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statues of actors in character. I cannot admire the conception of even Harlowe's well-known picture of the Kemble family, whom he has represented as acting the trial scene in Shakspeare's Henry VIII. Contrast with this the fine abstraction effected by Sir Joshua Reynolds in his portrait of Mrs. Siddons, not as Lady Macbeth, or Queen Catharine; but as the Tragic Muse; and consequently embodying all her characters at once.

After all, beset as imitative art is with the imperious dictates of fashion, entangled as it is with its own ramifications, still it is naturalness alone that confers on any of its productions effect and value. And the quality of naturalness is not to aim at a cold delineation of reality, but to have the developement of truth for its sole object: and this is good taste : whereas, the practical effect of bad taste is to falsify, by substituting deception for imitation; not having the faculty of perceiving that the required truth consists in the selection, modification, and generalization of the external features of Nature, by which process alone can the mind be rescued from the crude interruptions of circumstance. This is as much as to say that in order to secure naturalness, Nature must be improved upon; a principle recognised in the “quâ fæmina nasci nulla potest” of the passage cited above, and in the following from Homer;

τον μεν 'Αθηναίη θήκεν, Διός έκγεγουϊα,
μείζονα τ' εισιδέειν και πάσσονα καδ δε κάρητος
ούλας ήκε κόμας, υακινθίνω άνθει ομοίας.
ως δ' ότε τις χρυσόν περιχευέται αργύρω ανήρ
ίδρας, ον "Ηφαισος δέδαεν και Παλλάς Αθήνη
τέχνην παντοίων, χαρίεντα δε έργα τελείει
ώς άρα το κατέχευε χάριν κεφαλήτε και ώμοις.

ODYSSEY, Z. 230,

The warrior Goddess gives his frame to shine
With majesty enlarged, and hair divine :
Back from his brow a length of hair unfurls ;
His hyacinthine locks descend in wavy curls.
As by some artist to whom Vulcan gives
His skill divine, a breathing statue lives;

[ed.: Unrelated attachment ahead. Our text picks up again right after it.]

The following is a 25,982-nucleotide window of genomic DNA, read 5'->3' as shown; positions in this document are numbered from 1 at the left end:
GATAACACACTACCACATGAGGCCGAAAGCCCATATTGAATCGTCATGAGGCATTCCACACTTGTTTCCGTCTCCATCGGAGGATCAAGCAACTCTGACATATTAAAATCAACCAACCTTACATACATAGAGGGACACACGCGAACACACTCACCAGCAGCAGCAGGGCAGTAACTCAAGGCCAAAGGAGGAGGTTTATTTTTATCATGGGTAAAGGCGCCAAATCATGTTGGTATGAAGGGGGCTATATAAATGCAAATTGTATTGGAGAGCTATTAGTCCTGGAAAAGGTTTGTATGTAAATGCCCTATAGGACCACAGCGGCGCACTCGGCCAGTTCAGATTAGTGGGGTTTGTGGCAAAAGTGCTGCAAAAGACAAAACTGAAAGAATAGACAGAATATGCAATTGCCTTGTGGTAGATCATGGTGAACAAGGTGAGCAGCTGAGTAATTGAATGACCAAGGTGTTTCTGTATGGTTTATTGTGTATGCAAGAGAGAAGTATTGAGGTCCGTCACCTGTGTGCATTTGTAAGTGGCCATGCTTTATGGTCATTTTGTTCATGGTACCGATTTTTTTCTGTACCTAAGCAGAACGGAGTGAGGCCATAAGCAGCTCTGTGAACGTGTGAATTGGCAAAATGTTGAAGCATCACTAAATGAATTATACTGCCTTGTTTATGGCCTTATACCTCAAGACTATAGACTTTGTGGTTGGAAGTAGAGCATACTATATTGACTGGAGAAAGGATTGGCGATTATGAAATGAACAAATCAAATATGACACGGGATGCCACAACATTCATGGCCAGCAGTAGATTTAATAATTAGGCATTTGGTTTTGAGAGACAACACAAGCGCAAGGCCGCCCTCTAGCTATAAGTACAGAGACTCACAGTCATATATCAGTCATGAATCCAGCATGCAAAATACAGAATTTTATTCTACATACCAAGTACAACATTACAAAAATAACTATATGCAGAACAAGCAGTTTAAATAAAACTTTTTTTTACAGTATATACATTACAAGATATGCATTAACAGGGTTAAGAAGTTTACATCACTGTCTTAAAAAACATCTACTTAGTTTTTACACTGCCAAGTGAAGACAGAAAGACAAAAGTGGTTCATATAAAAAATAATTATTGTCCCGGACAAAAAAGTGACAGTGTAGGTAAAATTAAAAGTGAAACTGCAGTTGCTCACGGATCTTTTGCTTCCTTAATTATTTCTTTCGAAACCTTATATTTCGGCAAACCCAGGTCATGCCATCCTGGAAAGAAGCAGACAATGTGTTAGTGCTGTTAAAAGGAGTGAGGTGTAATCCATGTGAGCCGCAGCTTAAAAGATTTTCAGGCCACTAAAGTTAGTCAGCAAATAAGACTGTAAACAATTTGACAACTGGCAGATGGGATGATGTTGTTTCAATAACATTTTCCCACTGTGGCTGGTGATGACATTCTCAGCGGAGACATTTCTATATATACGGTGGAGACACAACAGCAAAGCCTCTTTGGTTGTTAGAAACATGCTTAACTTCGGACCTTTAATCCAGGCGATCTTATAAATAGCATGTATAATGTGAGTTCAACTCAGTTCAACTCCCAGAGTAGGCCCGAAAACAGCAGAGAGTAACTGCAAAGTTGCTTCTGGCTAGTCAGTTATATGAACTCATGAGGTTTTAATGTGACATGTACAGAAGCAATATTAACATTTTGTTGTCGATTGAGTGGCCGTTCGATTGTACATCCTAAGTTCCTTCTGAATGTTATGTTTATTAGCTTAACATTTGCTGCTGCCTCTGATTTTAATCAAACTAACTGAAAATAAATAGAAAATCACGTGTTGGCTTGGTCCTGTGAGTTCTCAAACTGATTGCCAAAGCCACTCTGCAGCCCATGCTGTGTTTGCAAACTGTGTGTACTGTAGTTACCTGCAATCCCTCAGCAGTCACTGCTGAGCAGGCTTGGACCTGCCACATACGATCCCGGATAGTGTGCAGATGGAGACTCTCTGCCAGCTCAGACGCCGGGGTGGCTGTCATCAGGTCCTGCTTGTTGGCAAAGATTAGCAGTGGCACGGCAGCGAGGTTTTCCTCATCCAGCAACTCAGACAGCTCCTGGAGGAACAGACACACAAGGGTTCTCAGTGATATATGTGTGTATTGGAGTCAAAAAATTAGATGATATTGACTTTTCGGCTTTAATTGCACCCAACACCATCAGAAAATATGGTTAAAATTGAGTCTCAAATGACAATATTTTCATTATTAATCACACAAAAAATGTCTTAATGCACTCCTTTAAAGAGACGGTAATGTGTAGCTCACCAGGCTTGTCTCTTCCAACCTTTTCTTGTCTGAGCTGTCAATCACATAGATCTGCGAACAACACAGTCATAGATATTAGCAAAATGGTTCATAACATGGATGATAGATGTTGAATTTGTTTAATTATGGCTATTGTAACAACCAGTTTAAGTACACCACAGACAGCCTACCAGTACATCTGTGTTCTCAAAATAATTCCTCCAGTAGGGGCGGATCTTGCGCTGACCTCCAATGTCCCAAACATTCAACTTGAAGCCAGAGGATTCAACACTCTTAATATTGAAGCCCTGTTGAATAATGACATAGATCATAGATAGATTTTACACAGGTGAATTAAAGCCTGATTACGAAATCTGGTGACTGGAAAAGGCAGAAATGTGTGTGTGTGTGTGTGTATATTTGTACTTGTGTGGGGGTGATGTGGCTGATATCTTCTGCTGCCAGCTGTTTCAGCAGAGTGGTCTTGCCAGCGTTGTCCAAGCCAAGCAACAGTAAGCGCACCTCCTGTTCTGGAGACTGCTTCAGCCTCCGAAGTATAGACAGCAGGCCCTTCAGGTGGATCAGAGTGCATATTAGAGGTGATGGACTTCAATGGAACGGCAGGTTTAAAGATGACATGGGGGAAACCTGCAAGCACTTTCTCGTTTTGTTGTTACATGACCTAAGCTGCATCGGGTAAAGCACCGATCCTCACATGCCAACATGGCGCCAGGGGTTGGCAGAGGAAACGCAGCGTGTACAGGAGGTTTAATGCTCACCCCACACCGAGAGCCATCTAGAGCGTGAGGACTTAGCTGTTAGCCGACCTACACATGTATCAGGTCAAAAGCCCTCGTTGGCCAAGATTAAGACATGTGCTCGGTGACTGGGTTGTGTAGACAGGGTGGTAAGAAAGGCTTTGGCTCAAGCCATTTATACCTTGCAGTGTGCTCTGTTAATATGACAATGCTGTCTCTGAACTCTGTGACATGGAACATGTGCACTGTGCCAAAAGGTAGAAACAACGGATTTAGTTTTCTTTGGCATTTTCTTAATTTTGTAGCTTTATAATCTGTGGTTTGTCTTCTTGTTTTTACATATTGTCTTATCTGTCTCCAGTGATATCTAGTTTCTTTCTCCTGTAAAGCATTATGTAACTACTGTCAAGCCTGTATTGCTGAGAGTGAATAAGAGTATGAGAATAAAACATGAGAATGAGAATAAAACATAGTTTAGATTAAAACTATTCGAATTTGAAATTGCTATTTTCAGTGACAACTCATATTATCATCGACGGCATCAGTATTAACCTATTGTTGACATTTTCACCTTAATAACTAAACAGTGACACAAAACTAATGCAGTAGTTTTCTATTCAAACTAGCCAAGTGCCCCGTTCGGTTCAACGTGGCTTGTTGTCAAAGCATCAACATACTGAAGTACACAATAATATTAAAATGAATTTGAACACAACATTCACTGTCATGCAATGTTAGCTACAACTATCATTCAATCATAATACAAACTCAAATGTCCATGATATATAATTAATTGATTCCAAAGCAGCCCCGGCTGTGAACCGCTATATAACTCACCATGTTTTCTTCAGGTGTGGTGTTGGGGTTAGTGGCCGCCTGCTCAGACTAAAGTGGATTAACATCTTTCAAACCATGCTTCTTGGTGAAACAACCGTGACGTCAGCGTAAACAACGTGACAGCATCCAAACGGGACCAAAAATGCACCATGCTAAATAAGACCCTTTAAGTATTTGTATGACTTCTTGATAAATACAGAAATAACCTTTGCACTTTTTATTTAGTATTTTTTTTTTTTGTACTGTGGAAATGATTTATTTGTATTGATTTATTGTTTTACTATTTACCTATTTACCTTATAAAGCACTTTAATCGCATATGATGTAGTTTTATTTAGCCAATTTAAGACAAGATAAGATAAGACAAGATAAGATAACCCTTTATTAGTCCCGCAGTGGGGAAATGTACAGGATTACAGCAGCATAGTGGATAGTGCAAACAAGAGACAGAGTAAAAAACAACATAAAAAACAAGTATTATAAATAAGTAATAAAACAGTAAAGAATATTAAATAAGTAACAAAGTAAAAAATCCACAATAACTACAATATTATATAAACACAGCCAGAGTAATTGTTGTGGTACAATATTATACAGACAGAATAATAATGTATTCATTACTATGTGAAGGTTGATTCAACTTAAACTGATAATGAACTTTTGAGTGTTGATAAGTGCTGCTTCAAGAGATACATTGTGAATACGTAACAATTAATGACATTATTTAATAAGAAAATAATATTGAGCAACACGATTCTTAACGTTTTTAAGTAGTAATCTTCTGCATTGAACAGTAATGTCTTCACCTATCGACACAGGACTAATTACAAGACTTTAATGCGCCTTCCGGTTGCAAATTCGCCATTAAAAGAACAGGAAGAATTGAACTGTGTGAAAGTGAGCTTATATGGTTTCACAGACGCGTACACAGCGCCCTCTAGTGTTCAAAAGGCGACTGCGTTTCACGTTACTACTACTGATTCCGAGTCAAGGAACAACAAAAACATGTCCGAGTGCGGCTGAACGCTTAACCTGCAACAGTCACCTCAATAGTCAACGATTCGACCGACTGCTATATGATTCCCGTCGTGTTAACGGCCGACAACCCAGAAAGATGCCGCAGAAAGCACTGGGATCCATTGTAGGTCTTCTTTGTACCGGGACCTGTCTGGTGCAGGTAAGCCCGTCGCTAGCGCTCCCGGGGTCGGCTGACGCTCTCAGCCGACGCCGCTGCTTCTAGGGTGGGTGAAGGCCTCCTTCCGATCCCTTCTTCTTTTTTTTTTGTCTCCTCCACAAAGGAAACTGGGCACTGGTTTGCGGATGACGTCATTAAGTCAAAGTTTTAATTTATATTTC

By Pallas taught, he frames the wondrous mould,
And o'er the silver pours the fusile gold;
So Pallas his heroic frame improves
With heavenly bloom, and like a god he moves.

Pope's translation.

And it is yet more pleasingly illustrated in the following passage from Shakspeare:

Perdita. . Sir, the year growing ancient,-
Not yet on summer's death, nor on the birth
Of trembling winter,—the fairest flowers o' the season
Are our carnations, and streaked gilliflowers,
Which some call nature's bastards : of that kind
Our rustic garden's barren; and I care not
To get slips of them.
Polixenes.

Wherefore, gentle maiden,
Do you neglect them?

Perdita.

For I have heard it said,
There is an art, which in their piedness, vies
With great creating nature.
Polirenes.

Say there be;
Yet nature is made better by no mean,
But nature makes that mean: So, o'er that art,
Which, you say, adds to nature, is an art
That nature makes. You see, sweet maid, we marry
A gentler scion to the wildest stock;
And make conceive a bark of baser kind
By bud of nobler race; this is an art
Which does mend nature,-change it, rather : but
The art itself is nature.

WINTER'S TALE. Act iv. sc. 3.

The conclusion intended to be drawn from the above remarks is, that all imitation addressed to the eye, must, to be pleasing, be informed with a certain spirit of unity of action; and that the most abstract and perfect is sculpture. Let me conclude with expressing a sincere hope, if in attempting definiteness in handling this subject, somewhat may have been dictatorially spoken, that it will be looked

upon

of indulgence; and the error be attributed to a desire of showing that in taking an impartial view of matters of art, our tastes, at home or abroad, are not independent of our reason and of our affections.

with an eye

177

NOTES TO MEMORIALS IN PROSE

AND VERSE.

Note 1. Page 32, Title.
THE BAPTISTERY AT FLORENCE.

THE

THE Baptistery at Florence is an octagonal build

ing; and in eight compartments near the summit of the interior of the Dome, the mosaic represents celestial Beings, over whom is written in large Gothic characters, (1.) A. 12. (2.) DOMINATIONES. (3.) POTESTATES. (4.) ARCHANGELI. (5.) ANGELI. (6.) PRINCIPATUS. (7.) VIRTUTES. (8.) THRONE.

Note 2. Page 32, line 5.
Gates not unworthy Paradise, &c.

“ E ben debbe essere veramente lodato Lorenzo (Ghiberti) dacchè un giorno Michelagnolo Buonaroti, fermatosi a veder questo lavoro, e dimandato quel che gliene paresse, e se queste porte erano belle, rispose, 'elle son tanto belle, ch'elle starebbon bene alle porte del Paradiso.'” VASARI.

N

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